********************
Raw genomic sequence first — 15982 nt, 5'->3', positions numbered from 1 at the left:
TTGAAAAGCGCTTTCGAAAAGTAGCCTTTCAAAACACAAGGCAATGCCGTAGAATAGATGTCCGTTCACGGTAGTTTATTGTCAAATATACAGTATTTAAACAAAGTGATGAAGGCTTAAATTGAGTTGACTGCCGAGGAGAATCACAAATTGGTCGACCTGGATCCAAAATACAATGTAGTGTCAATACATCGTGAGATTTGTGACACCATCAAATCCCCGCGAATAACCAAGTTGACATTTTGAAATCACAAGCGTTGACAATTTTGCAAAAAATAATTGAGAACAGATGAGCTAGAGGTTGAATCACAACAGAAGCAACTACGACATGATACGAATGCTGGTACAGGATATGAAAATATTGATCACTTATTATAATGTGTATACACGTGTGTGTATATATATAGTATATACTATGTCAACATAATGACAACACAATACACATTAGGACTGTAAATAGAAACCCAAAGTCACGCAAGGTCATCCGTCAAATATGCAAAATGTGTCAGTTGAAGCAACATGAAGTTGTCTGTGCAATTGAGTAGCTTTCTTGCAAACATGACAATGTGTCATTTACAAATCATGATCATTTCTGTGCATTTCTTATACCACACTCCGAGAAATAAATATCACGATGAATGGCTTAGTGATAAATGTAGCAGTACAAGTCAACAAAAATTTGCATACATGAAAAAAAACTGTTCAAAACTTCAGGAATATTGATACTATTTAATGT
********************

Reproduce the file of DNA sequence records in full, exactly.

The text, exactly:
Raw genomic sequence first — 15982 nt, 5'->3', positions numbered from 1 at the left:
TTGAAAAGCGCTTTCGAAAAGTAGCCTTTCAAAACACAAGGCAATGCCGTAGAATAGATGTCCGTTCACGGTAGTTTATTGTCAAATATACAGTATTTAAACAAAGTGATGAAGGCTTAAATTGAGTTGACTGCCGAGGAGAATCACAAATTGGTCGACCTGGATCCAAAATACAATGTAGTGTCAATACATCGTGAGATTTGTGACACCATCAAATCCCCGCGAATAACCAAGTTGACATTTTGAAATCACAAGCGTTGACAATTTTGCAAAAAATAATTGAGAACAGATGAGCTAGAGGTTGAATCACAACAGAAGCAACTACGACATGATACGAATGCTGGTACAGGATATGAAAATATTGATCACTTATTATAATGTGTATACACGTGTGTGTATATATATAGTATATACTATGTCAACATAATGACAACACAATACACATTAGGACTGTAAATAGAAACCCAAAGTCACGCAAGGTCATCCGTCAAATATGCAAAATGTGTCAGTTGAAGCAACATGAAGTTGTCTGTGCAATTGAGTAGCTTTCTTGCAAACATGACAATGTGTCATTTACAAATCATGATCATTTCTGTGCATTTCTTATACCACACTCCGAGAAATAAATATCACGATGAATGGCTTAGTGATAAATGTAGCAGTACAAGTCAACAAAAATTTGCATACATGAAAAAAAACTGTTCAAAACTTCAGGAATATTGATACTATTTAATGT